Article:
Orlando, FL (PRWEB) January 25, 2013
For companies that have received 8(a) status in 2013, congratulations on successfully completing the application process and for taking advantage of the opportunity to develop new business. However, with any government program, there are rules and guidelines in place that you should be aware of so that a business can get the most out of the program. There are a number of compliance standards associated with the 8(a) status and one inadvertent trip-up with the withdrawal rules or audit requirements and the cost could be your 8(a) status.
To be compliant for the 2013 SBA 8(a) Business Development Program you should be aware of the following:
If your business sales are less than $1M:
Withdrawals exceeding $250,000 are considered excessive and compiled financial statements are required. Withdrawals include but are not limited to: cash dividend, distributions in the amounts needed to pay corporation or partnership taxes, cash and property withdrawals, payments to immediate family members not employed by the company, bonuses to officers and investments on behalf of an owner.
If sales are between $1M and $2M:
Withdrawals exceeding $300,000 are considered excessive and financial statements are required
If your sales are greater than $2M, withdrawals exceeding $400,000 are considered excessive:
Sales between $2M and $10M require reviewed financial statements
Sales greater than $10M requires audited financial statements
Primary NAICS Code –
· If the Business Development Program participant can prove the majority of its total revenues during a three-year period have transitioned from one NAICS code to another, a change in the primary industry classification may be granted.
Personal financial information for each 8(a) business owner –
· The three year average of your adjusted gross income must be less than $250,000 for initial eligibility and less than $350,000 for continued eligibility. Gross income is defined as the gross income shown on the federal tax return.
· Adjusted net worth must be less than $250,000 for initial eligibility and less than $750,000 for continued eligibility
· Total assets must be less than $4M for initial eligibility and less than $6M for continued eligibility
In summary, the guidelines above are available here so that a business can be informed and current on government requirements, which can make or break a business's 8(a) status. The process of working with the government can become complex and confusing. It’s best if a business has a trusted advisor to turn to that’s familiar with the government contracting language. Carr, Riggs & Ingram (CRI) is a unique firm in that it has individuals who specialize in government contract consulting. Their team includes past DCAA auditors and others who have worked in the government contracting arena.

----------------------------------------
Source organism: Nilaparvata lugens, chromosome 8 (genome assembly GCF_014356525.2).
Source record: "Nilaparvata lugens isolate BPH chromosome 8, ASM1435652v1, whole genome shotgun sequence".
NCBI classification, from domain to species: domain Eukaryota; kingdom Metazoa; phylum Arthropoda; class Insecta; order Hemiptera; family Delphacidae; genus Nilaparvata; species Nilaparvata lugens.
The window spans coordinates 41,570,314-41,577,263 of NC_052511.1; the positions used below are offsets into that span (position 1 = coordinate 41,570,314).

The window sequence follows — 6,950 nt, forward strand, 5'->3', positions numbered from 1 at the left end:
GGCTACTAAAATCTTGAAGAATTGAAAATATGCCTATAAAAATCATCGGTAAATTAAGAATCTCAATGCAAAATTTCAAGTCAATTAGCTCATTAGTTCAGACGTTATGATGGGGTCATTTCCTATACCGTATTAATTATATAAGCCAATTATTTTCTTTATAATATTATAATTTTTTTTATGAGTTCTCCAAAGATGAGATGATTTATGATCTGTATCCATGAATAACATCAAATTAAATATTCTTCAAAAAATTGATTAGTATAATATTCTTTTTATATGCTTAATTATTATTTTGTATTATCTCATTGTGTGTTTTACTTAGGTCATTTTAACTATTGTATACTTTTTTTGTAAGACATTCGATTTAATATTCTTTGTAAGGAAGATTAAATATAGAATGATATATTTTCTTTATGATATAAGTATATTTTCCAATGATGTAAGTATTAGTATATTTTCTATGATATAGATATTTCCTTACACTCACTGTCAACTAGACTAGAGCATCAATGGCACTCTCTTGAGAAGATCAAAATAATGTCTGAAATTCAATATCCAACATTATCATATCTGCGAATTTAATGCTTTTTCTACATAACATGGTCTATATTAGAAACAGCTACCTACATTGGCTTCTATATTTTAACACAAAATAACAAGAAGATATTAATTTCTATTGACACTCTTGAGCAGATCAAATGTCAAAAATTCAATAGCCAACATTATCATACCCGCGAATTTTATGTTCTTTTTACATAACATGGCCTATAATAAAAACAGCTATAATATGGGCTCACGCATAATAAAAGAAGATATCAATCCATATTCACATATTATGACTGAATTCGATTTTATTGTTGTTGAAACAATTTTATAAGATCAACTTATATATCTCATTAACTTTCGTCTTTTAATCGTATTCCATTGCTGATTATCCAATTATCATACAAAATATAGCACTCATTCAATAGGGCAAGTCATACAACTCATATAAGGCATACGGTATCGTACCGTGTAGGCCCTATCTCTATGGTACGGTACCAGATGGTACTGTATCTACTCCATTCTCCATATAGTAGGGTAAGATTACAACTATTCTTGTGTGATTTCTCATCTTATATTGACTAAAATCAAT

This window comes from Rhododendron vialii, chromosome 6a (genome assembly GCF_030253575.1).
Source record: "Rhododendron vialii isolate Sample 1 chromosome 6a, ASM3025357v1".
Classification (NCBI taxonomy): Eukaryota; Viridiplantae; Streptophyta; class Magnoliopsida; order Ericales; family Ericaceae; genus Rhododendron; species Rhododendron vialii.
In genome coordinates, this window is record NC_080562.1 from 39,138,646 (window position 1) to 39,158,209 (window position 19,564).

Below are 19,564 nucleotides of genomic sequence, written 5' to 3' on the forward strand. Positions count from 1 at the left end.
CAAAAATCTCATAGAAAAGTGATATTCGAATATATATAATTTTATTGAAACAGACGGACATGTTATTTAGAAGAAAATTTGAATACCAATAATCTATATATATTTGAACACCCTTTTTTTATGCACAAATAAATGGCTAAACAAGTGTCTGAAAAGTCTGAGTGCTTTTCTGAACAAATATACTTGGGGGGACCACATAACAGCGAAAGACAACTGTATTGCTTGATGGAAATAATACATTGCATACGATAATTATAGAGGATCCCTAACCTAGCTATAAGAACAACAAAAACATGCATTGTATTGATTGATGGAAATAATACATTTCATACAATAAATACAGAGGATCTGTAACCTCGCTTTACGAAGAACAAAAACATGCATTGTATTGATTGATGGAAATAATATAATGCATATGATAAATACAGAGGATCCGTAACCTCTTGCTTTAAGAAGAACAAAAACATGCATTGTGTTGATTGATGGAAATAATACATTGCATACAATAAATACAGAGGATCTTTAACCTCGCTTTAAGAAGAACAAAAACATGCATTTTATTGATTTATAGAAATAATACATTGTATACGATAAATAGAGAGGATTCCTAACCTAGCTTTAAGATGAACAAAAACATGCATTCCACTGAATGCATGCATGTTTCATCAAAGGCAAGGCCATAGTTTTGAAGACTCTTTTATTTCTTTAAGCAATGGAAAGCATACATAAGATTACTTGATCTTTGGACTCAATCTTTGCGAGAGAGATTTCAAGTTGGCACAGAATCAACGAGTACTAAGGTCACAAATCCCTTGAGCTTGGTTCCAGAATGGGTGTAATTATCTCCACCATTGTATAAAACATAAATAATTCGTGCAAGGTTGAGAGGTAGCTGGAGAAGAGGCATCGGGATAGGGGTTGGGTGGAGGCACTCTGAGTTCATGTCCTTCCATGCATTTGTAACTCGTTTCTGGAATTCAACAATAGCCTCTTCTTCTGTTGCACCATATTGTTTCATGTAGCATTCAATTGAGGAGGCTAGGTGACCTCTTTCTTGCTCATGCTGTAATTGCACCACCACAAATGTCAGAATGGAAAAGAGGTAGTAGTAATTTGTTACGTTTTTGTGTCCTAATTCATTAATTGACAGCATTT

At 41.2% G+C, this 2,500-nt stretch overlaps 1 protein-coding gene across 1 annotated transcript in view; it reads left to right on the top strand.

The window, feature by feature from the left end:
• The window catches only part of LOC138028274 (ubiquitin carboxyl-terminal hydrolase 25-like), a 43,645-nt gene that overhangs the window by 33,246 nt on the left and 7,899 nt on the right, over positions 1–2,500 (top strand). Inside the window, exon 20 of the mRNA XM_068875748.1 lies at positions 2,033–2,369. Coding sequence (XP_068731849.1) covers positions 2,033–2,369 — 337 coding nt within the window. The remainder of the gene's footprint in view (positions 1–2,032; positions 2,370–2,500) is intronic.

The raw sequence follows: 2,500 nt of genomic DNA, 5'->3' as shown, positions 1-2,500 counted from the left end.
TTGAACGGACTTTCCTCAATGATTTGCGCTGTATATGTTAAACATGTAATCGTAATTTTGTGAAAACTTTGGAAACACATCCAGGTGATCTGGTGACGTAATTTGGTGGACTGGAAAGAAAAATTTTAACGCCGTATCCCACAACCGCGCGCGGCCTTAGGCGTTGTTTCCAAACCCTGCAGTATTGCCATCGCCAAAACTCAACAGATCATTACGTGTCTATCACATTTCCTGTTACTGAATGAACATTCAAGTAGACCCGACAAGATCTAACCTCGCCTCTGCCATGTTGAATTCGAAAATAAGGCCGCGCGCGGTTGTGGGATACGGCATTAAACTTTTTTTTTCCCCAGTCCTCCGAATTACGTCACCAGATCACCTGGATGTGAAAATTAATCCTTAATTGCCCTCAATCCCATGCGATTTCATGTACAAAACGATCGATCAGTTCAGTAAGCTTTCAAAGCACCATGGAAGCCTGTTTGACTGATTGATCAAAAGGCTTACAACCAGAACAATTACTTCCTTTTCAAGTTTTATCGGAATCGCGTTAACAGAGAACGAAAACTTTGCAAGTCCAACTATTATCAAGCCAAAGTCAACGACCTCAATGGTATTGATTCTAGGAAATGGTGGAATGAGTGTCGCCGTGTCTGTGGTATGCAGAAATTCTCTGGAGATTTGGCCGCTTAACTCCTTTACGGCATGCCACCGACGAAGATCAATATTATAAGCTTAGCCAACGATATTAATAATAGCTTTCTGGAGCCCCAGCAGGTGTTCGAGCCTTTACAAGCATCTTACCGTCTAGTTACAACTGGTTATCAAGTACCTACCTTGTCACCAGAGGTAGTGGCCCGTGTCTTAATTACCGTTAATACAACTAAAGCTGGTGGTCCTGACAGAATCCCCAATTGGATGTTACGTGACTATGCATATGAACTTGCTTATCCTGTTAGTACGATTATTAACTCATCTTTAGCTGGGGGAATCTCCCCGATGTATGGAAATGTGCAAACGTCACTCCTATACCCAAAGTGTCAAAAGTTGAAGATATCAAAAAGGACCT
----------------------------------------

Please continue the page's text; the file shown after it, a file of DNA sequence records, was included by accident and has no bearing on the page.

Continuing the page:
Before a business can certify for the 8(a) Business Development Program in 2013, they must first be registered in System for Award Management (SAM) to receive federal contracts. That is why most businesses choose to use a third party registration firm to help them with the registration process. US Federal Contractor Registration is the world’s largest third party registration firm that registers small businesses in SAM and certifies their business in the 8(a) Business Development Plan. Eric Knellinger, President of US Federal Contractor Registration quoted, “CRI’s advice on financially complying for 8a is right on the money. CRI’s talented consultants will keep a business on task and financially sound. Any business applying for 8a must be aware of the eligibility requirements that are a part of the program. CRI’s knowledgeable consultants have the background and the experience to aid any business with their financial dilemmas. I would advise every business currently receiving federal contracts to take advantage of CRI’s services and request a consultation of your federally registered business.”
Carr, Riggs & Ingram provides CPAs and business consultants that offer a broad array of accounting, auditing, tax, forensic accounting and business consulting services. CRI’s tools and expertise tailored to each client's needs are what makes them such a valuable resource to businesses. As one of the largest accounting firms in the South, they believe in delivering technical accounting and auditing, tax, and consulting expertise services that are derived from National Strength and grown from Southern Roots of client service and hospitality. CRI's business advisors specialize in serving mid-sized, growing domestic and international companies, as well as publicly traded companies, governmental entities, construction companies, healthcare entities, and not-for-profit organizations. Mr. Knellinger of US Federal Contractor Registration, “Encourages all government contractors to speak with one of CRI’s account professionals to make sure their business is complying with federal regulations.”
Speak directly with one of CRI's accounting professionals by visiting the CRI Locations section of the website for contact information for the accounting office location nearest you in Alabama, Florida, Georgia, Kentucky, Louisiana, Mississippi, Tennessee, or Texas. Otherwise, their online form is available to which CRI will promptly respond to all inquiries.